When we consider that there is a lot of variability in acceptable discourses in the research articles even within a single discipline and that many of the conventions of publishing are not clearly defined, we begin to realize that the notion of legitimate peripheral participation explains well how we become insiders in our disciplinary communities of practice. According to this notion, developed by Jean Lave and Etienne Wenger (1991), it is not formal study of rules but actually practicing the relevant discourse of the community one wishes to join that leads to one’s insider professional status. Think about it-we can’t get an authoritative manual where we can read about the “correct” ways to compose a cover letter accompanying the paper, interpret the editor’s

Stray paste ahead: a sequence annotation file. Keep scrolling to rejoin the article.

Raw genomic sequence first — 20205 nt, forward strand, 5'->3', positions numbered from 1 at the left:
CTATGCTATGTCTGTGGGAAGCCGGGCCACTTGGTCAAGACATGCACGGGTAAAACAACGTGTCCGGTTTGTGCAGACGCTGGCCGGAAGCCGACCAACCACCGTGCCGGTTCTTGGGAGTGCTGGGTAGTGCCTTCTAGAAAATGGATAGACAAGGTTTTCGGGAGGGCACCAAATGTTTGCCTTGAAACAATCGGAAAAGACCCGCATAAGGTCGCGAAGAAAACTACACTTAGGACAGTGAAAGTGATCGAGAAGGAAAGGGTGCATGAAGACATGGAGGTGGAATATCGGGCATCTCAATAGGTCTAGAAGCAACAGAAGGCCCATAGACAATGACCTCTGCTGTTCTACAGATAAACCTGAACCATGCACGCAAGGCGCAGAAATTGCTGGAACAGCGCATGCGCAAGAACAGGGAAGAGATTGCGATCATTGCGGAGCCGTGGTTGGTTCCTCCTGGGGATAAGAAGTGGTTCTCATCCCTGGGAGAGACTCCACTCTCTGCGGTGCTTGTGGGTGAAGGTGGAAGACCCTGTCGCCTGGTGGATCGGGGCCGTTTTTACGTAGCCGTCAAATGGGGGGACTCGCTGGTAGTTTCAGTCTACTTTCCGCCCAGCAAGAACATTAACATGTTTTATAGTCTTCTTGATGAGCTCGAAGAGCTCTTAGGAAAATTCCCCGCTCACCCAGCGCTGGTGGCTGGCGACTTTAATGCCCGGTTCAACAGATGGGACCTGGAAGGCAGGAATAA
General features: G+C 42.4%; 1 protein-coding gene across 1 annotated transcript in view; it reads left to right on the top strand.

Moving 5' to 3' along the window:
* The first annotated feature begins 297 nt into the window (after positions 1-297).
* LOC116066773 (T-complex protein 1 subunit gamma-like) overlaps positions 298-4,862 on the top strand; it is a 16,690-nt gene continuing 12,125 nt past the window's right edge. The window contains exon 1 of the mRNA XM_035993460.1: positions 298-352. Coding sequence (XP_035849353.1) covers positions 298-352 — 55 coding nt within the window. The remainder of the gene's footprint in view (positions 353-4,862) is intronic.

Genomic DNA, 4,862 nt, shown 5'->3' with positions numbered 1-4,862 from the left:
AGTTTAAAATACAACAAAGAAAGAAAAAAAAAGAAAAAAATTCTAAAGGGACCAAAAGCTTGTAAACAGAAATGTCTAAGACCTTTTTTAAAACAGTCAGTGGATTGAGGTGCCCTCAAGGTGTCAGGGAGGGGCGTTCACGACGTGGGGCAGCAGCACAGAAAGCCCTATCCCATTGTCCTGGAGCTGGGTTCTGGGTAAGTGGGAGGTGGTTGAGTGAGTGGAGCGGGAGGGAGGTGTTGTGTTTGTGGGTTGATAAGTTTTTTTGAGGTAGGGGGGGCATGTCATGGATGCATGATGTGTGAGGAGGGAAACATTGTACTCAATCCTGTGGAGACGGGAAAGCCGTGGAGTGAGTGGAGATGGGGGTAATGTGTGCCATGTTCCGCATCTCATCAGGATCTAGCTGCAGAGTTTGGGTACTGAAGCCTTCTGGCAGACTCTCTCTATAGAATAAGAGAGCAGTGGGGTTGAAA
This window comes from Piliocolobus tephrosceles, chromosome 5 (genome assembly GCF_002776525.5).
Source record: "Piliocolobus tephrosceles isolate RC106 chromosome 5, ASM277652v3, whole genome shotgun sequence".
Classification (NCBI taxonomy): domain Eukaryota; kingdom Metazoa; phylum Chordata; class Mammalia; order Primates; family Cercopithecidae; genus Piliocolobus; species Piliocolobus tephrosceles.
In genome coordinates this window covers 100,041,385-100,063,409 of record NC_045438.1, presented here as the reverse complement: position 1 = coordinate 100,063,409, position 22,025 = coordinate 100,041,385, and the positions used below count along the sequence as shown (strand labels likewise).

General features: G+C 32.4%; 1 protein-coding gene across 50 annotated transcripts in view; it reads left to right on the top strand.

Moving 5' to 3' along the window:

decision letter and the reviewers’ commentary that follow the refereeing process, or write the “follow-up” cover letter after revising and proofreading the original manuscript. Whereas I call them paratextual conventions (Canagarajah, 2002), as they are treated as marginal to the more central construction of research articles, Swales (1996) was more suggestive in calling them “occluded genres.” Then consider questions relating to the research article (RA) as a genre: Is the disciplinary discourse of teachers of English to speakers of other languages (TESOL) closer to that of the social sciences, humanities, or the “hard” sciences? Is there a preferred style for our RAs (i.e., do we really adopt the Introduction-Methodology-Results-Discussion structure of the empirical sciences? How far do we diverge from it?). It is true then that it is by engaging in writing with our disciplinary communities that we learn these unwritten rules of publishing and the contingent nature of discourses. This is how we learn, for example, the inner secrets of how one should write for which journal. All that Lave and Wenger (1991) require for one to become an insider in the disciplinary community is to be a potential legitimate member of the community; enjoy the possibility of finding the practices and products of the community transparent; have a certain amount of peripherality which gives sufficient detachment and necessary freedom to approximate the established practices of the insiders; and, above all, keep practicing the discourses of the community in engagement with others.